Without going into details, this happens from time to time to us, and nine times out of ten they will cough up with the payment and re-order the correct size /colour/typeface what ever their problem was. No one likes wasting money, and if they can pass the dept to someone else, they sure will let you accept it.

    I know the customer is always right and all that Phill, but you cannot be expected to carry the costs of their mistakes, especially after all this time.

    The main thing is, you have already been paid. So do you feel generous, or want to be the next mug they have conned.

  • John Childs

    Member
    August 28, 2004 at 10:34 pm

    I have to agree.

    Unless you are really desperate for their businees Phill, I would tell them to stick it in their ear.

    I know it can be a difficult decision, but bear in mind that if they are prepared to pull this sort of stunt once then they will do it again. Especially if it works.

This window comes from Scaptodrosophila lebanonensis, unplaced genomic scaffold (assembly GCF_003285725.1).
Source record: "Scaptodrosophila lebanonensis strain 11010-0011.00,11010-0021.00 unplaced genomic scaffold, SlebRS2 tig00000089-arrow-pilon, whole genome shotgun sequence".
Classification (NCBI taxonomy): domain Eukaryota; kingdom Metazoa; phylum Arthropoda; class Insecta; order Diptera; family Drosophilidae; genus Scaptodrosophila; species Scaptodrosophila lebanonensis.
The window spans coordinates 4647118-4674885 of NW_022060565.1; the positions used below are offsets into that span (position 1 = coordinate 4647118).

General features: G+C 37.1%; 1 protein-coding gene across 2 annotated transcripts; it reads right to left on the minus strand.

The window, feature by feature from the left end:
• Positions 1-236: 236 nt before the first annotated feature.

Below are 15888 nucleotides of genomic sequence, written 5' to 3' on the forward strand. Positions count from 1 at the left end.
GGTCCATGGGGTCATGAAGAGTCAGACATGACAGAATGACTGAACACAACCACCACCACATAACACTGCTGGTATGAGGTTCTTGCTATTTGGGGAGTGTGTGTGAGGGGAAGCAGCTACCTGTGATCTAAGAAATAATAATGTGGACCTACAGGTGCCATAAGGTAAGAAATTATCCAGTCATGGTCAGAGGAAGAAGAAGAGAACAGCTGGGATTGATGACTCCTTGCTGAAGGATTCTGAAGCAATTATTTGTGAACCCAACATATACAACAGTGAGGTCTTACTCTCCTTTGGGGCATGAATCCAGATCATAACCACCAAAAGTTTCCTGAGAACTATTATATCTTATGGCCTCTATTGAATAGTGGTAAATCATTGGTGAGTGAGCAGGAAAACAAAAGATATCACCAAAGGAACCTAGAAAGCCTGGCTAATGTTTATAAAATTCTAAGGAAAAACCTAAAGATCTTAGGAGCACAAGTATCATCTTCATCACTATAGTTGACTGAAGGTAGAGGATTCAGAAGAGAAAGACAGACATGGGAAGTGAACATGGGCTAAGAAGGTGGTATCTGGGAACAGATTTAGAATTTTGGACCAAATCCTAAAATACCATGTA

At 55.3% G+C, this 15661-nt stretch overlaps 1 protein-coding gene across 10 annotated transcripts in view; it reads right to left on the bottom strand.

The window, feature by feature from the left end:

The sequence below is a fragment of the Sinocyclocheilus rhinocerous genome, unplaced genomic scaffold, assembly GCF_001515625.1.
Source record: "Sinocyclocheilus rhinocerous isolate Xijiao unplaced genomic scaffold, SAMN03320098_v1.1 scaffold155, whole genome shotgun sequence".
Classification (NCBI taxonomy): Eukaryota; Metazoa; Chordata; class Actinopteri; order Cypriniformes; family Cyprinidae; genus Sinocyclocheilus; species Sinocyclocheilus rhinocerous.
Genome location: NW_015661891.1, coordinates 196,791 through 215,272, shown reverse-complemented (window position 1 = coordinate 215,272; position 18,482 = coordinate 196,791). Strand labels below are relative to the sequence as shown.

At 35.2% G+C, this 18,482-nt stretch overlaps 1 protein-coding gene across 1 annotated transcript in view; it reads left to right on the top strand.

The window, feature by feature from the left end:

• Carrie Brown

    Member
    August 28, 2004 at 10:45 pm

    If they went to a high street store and purchased something and then tried to return it over two months later as “damaged when they bought it but only just got around to checking it” they would have no chance!!

    We had a client a couple of weeks ago who received damaged goods due to the carrier, the client contacted us the same day to let us know …. we are now claiming off the carriers insurance. Its common sense to check something if it looks damaged, not be a complete muppet and just put it away??

    I think its a bit iffy especially as they want design changes aswell??? We would probably state that its company policy or something, that all damages, shortages or problems must be reported within 7days of delivery!!

    However saying all that if they are a very good client and put a lot of business your way then that might be a different thing?

    Carrie 😀

  • John Singh

    Member
    August 28, 2004 at 10:47 pm
    quote :

    I would tell them to stick it in their ear.

    Your too polite John: I say stick it up their nose (extremely painful)

    :poke:

    John

  • John Childs

    Member
    August 28, 2004 at 11:16 pm

    Thank you John.

    It’s not often I’m accused of being polite. 😳

  • Kevin.Beck

    Member
    August 29, 2004 at 6:55 am

    how was the order placed..